As I pick up my jaw from the floor, let me say that it never occurred to me that there would be such a pronounced chasm in the waiting time. Just to demonstrate the hugeness of this span, consider what life events can occur over 18 months. In an 18-month period:

  • Babies are conceived, born, and learn to walk
  • Automobiles are leased and turned in
  • Couples meet, fall in love, and marry
  • Cancer can strike, treatment can be initiated and completed
  • Job positions are sought, found, and given up in order to move on
  • COBRA and unemployment will start and expire
  • You can register in an accelerated college program and obtain a degree
  • Homes can be listed and sold with “move” time to spare

A slightly more fanciful list of things spanning 18 months might include:

  • The time it takes between planting and harvesting of a pineapple

  • The time it takes to write, produce and release a theatrical movie

If you have any other 18-month statistics to add, let me know. I’ll post them.

Let me conclude by saying that I realize the tides can change and God is still in charge. And I’m only slightly in shock. Really.

September 13, 2006

Where the Railroad Tracks Lead

Filed under: Uncategorized — by dtcaugust2006 @ 6:24 pm

In life it is easy to become fixated on what one doesn’t have to such an extent that one loses sight of the gifts one already has. Today I want to share with you a few of those gifts.  

Below is a photo of my husband and son. They are two of the most precious, wonderful, loving people I have ever meant. I am blessed to be part of their lives, and I so enjoy being a wife and mother to them.


My husband, Jonathan, is a godly man, caring husband, and dedicated head-of-the-household, who has drastically changed his life for the better over the past few years in his quest to follow the Lord. Travis is a loving, thoughtful boy. He is showing the beginnings of a strong sense of responsibility, and he has a knowledge of right and wrong that few children his age have. I feel so privileged to watch him grow into a man, especially since I am not his biological mother.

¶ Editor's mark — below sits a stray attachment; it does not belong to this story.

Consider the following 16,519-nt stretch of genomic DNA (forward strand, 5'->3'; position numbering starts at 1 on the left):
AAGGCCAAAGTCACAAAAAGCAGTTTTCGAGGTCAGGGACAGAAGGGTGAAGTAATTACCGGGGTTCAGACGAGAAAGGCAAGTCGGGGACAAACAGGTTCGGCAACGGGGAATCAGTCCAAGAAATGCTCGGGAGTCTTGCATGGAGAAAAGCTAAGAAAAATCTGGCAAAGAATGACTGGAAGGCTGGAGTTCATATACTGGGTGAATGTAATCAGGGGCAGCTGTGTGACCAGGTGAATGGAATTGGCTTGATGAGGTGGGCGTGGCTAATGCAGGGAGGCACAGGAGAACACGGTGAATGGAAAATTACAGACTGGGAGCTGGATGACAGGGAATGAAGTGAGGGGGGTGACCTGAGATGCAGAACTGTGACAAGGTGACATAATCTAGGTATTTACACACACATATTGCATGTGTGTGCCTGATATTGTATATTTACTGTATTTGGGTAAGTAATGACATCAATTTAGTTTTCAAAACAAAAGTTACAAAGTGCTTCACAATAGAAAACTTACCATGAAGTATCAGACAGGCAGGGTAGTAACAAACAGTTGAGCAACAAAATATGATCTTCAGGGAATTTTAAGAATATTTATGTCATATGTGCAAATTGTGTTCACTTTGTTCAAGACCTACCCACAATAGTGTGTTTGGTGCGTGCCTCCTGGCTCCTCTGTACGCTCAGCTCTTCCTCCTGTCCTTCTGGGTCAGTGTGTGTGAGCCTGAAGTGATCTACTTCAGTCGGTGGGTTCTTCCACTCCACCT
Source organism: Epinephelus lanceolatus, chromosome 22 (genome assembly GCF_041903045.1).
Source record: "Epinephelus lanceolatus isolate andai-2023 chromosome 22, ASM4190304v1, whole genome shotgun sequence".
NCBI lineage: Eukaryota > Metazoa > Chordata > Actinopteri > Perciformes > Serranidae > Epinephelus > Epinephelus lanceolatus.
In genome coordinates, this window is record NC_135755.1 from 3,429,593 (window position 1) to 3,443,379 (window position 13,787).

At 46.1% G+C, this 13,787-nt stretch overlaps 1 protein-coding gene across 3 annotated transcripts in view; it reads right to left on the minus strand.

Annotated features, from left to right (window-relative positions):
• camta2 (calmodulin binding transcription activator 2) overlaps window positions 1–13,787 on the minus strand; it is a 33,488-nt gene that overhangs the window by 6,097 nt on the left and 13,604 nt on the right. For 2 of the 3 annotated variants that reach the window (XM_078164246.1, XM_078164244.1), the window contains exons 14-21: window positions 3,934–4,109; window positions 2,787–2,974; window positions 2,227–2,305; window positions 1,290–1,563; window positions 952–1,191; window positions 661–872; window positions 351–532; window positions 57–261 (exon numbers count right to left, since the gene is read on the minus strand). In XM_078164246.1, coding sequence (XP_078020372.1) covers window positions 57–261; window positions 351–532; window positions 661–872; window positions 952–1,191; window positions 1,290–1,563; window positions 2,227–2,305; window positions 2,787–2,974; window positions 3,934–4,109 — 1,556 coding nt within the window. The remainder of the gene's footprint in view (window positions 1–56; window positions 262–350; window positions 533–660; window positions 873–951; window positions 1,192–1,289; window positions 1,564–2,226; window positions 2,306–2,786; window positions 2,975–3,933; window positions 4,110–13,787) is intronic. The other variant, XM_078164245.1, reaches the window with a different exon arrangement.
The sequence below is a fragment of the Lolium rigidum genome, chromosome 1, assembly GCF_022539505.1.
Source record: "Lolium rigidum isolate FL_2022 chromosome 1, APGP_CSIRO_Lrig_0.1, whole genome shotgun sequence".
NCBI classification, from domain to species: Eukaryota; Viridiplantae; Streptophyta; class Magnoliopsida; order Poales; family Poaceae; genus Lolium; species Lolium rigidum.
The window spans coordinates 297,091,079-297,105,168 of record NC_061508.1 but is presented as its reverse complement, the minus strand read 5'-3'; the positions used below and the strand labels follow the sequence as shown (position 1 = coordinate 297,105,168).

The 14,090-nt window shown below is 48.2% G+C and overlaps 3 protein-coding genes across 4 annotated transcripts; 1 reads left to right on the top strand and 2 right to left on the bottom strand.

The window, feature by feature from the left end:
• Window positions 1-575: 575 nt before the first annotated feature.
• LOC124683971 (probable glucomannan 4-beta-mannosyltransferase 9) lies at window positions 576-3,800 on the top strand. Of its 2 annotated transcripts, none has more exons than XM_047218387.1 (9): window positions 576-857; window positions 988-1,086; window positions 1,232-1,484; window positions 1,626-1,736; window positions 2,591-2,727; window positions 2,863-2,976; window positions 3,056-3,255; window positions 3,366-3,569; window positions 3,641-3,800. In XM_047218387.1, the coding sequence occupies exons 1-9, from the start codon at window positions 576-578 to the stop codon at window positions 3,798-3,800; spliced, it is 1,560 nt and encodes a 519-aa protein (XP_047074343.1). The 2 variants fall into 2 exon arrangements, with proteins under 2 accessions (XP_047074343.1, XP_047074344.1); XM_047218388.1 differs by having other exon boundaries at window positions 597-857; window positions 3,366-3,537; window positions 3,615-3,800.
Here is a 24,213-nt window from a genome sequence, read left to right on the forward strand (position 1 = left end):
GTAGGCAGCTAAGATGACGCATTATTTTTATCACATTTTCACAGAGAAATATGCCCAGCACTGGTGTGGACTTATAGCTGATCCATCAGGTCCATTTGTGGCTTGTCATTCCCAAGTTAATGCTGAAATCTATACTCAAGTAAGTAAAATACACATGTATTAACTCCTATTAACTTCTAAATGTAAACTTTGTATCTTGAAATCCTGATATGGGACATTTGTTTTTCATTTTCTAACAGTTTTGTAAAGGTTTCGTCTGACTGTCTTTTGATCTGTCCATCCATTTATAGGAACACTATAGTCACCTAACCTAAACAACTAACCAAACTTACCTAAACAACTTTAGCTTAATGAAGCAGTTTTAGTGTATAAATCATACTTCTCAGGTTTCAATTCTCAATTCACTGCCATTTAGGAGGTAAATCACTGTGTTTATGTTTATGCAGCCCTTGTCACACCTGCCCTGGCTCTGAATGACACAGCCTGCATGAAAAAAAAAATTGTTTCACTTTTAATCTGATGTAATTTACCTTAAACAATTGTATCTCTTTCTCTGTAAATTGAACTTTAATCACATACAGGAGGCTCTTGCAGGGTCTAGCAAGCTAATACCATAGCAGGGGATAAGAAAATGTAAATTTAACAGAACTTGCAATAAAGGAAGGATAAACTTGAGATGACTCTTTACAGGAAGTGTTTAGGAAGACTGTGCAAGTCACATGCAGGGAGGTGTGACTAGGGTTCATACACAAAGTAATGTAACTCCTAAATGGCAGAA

We have a good life together. I believe this is due in part to our desire to live simply. We try to make every effort to be in the world but not of this world. We don’t have or watch broadcast television, we don’t receive or read the newspaper.  We spend our time together talking, preparing meals, praying and reading the Bible, doing homework, playing games, and raising our animals.

However, as much good as there is in our lives, there is still bad. Author and pastor Rick Warren once said he believed that life was like railroad tracks. One rail is the good stuff and one rail is the bad stuff. No matter which we are currently focused on, the other is still there.

Today, I found out that my dear step-father most likely has lung cancer. Masses were found in his left lung and chances are, given his history, they are malignant. Upon hearing this news, I was holding up reasonably well until my mother said in sobs, “It would just kill Pop to not to get to see Lauren.” I crumbled into tears as I took in the magnitude of this statement. Here is this wonderful man in this difficult situation and he is concerned about not having the chance to see his new granddaughter? He has other biological grandchildren, why does he care about this one? And then it hit me. It is because he loves me as though I was his own, and this baby is an extension of me. All this time he has treasured the same dream that I have. As I have shared the details of the adoption process with him and my mother, he has been invested in this with me every step of the way.

I am ashamed that I did not recognize this before. I should have. I have a step-child myself and I can easily look back and see how my love for Travis has grown so intensely over the past four years. Pop has been in my life for nearly two decades, all the while quietly engaging in my life.